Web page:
Today you are 22 months and one day old (sorry it's been a busy couple of days).
Shortly after I last wrote, you discovered the power of the word, "No!", the louder the better, and just like that you became a two-year-old. You'd uttered the sound before but always referring to something like snow. Until this month you just shook your head side to side to express the concept of no, and I must say that was considerably more enjoyable than your newest, most clearly enunciated word yet. For two solid weeks at least, your commitment to the word no was unwavering. In this case, no doesn't always mean no. If I offered you a banana, for example, you would respond vehemently, "No!" but if I then took the banana away, you'd respond even more vehemently, "No!" I found myself in a very delicate dance of trying to read your mind without offending your naysaying sensibilities. It was a very, very trying time. Nothing could go unprotested from putting clothes on to taking them off.
During this time, I found myself in a few standoffs with you from which I didn't know how to extract myself. One day you threw a bowl nearly full of fruit (I can't remember if it was orange or apple or grapes) on the floor and I didn't really care for that. So I got you out of your high chair and explained in a
"No," I said, "you have to pick up all the fruit."
"No!" you replied, and, pointing at me, "Mama!" you commanded.
I dug my heels in and continued to stand firm. You were going to pick up all those bits of fruit if it was the last thing I was going to do (you come by your stubbornness pretty honestly, I think). You picked up a couple of bits, to show fair play I guess, then once again stopped. You got louder and more intent on not. picking. up. any. more. fruit. We stared at each other over the fruit, waiting to see who would give. Tense moments passed. I wondered how I was going to get out of this, because you were clearly not going to pick up any more fruit. And I was in too deep to back down now. We continued to stare each other down.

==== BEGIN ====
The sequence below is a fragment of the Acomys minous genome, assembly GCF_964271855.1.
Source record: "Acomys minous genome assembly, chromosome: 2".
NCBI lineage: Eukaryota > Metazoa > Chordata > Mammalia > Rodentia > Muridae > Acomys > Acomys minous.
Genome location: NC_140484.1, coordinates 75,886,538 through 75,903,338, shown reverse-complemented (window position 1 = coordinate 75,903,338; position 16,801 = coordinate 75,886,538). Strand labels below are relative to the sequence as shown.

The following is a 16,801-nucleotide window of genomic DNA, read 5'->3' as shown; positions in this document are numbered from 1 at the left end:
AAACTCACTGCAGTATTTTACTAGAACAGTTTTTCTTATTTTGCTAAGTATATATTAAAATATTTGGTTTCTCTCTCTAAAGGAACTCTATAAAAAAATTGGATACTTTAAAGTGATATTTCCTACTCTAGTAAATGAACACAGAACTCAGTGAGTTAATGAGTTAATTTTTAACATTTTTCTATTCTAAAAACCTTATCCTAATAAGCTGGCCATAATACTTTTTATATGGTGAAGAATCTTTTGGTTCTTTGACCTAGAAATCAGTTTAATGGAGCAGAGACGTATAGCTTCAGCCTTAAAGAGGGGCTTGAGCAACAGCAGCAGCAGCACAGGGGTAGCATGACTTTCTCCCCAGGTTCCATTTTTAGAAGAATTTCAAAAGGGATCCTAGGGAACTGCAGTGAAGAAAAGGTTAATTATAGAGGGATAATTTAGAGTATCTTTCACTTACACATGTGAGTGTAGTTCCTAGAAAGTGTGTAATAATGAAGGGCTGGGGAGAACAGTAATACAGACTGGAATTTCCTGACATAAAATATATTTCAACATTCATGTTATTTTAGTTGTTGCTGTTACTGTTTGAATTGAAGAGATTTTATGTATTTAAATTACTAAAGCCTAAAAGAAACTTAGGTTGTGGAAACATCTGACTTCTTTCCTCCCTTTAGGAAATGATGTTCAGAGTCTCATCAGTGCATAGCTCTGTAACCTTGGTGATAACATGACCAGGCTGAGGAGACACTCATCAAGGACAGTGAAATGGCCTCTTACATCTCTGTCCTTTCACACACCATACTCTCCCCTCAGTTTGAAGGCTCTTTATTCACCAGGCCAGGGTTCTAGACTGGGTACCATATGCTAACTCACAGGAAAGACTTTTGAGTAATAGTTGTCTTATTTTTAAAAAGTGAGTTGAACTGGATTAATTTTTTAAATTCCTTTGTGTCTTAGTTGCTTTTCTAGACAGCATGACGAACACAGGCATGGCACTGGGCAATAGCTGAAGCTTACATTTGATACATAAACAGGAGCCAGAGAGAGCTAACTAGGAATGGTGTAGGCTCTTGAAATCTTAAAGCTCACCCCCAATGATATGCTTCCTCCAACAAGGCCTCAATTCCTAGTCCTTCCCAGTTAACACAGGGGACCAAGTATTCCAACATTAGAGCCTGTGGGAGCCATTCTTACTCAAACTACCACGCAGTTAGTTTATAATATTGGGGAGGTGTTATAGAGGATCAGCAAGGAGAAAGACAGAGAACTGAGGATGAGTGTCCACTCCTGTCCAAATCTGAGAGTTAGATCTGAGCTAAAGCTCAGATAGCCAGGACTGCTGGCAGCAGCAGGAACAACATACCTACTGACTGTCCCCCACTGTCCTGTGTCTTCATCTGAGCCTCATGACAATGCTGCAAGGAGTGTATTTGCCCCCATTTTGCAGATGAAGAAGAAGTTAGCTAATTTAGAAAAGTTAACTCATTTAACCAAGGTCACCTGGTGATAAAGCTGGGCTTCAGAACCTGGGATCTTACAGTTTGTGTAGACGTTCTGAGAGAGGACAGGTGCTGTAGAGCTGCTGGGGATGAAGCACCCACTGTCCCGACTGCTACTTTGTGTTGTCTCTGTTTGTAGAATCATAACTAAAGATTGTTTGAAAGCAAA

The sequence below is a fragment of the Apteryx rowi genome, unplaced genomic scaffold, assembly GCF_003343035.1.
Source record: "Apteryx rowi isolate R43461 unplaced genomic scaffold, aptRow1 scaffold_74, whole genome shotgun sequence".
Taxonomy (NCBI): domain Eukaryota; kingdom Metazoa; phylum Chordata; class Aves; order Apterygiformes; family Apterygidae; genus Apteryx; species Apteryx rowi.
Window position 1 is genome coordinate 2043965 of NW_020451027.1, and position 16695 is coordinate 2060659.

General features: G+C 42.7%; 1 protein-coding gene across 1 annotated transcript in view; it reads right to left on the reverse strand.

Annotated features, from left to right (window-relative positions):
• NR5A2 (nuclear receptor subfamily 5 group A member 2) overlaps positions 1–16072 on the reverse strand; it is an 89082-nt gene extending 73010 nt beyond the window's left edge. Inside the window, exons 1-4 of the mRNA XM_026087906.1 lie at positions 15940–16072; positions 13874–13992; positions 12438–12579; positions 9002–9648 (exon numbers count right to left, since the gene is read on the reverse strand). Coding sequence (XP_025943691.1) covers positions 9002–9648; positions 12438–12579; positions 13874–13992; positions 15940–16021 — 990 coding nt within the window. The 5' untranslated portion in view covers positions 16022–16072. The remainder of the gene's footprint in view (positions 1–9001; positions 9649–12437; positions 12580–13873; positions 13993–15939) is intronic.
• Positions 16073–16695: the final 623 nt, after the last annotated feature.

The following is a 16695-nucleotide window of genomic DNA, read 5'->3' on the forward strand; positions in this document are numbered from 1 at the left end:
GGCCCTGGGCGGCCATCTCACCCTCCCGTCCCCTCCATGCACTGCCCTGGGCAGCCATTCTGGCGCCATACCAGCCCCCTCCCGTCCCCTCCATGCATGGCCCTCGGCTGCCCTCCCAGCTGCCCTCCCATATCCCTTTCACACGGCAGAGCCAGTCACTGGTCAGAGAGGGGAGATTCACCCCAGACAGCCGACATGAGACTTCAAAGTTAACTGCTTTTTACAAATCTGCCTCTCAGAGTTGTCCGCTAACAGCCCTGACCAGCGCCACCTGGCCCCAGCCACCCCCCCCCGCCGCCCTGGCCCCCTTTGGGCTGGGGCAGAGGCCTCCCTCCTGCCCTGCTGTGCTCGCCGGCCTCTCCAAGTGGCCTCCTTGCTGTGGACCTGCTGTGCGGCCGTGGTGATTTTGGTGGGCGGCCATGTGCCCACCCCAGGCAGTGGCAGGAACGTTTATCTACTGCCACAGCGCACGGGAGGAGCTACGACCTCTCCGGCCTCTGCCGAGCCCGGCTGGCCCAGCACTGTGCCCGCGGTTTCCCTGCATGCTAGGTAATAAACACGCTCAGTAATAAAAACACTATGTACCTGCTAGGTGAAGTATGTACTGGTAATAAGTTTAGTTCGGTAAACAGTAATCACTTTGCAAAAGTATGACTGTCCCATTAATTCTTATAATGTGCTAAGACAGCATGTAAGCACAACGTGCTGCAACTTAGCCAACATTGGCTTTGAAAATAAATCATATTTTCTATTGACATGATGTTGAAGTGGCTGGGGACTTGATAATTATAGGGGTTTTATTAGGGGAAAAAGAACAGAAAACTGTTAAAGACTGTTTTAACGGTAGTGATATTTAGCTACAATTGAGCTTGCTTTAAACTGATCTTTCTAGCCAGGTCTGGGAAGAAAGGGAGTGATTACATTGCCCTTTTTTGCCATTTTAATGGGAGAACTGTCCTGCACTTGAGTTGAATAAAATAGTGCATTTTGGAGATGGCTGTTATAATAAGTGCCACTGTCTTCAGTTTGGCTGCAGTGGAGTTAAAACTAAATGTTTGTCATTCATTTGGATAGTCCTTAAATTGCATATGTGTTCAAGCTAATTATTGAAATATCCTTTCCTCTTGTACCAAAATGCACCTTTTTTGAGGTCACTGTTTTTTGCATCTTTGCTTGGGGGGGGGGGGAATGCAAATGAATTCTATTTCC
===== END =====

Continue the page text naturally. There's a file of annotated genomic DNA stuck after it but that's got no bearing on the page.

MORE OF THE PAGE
Finally, I had a stroke of genius. "Swee'pea," I said, "you have to pick up this fruit because you threw it. Now, I'm going to count to three, and if you haven't picked up all the fruit by the time I reach three, I'm going to put you in your crib so you can think about all of this. Do you understand?"
You nodded though still with a defiant gleam in your eye.
I made sure to count slowly. "Oooooonnnnnneeee." And you sprung into action. You started picking up that fruit so fast your hands were a blur, and you even used both hands. I didn't even need to count two before you'd picked up all the fruit. I felt a thrill of victory and relief. Finally we could do something fun. I thanked you, and gave you a hug, my heart still pounding from the showdown, and we went and read some books. Since then I've taken a more pre-emptive approach, making sure to take your plate of food away before you get to the point of throwing it on the floor.
After a couple of weeks of solid, committed naysaying, all of a sudden, you stopped. You started using no more sparingly, and only when you meant it. Interestingly, I think this change corresponded almost exactly with your dad starting his new job, the one that allows him to spend the morning with us and drop you off at your daycare while I walk to my work. We all seem a lot happier now, especially you.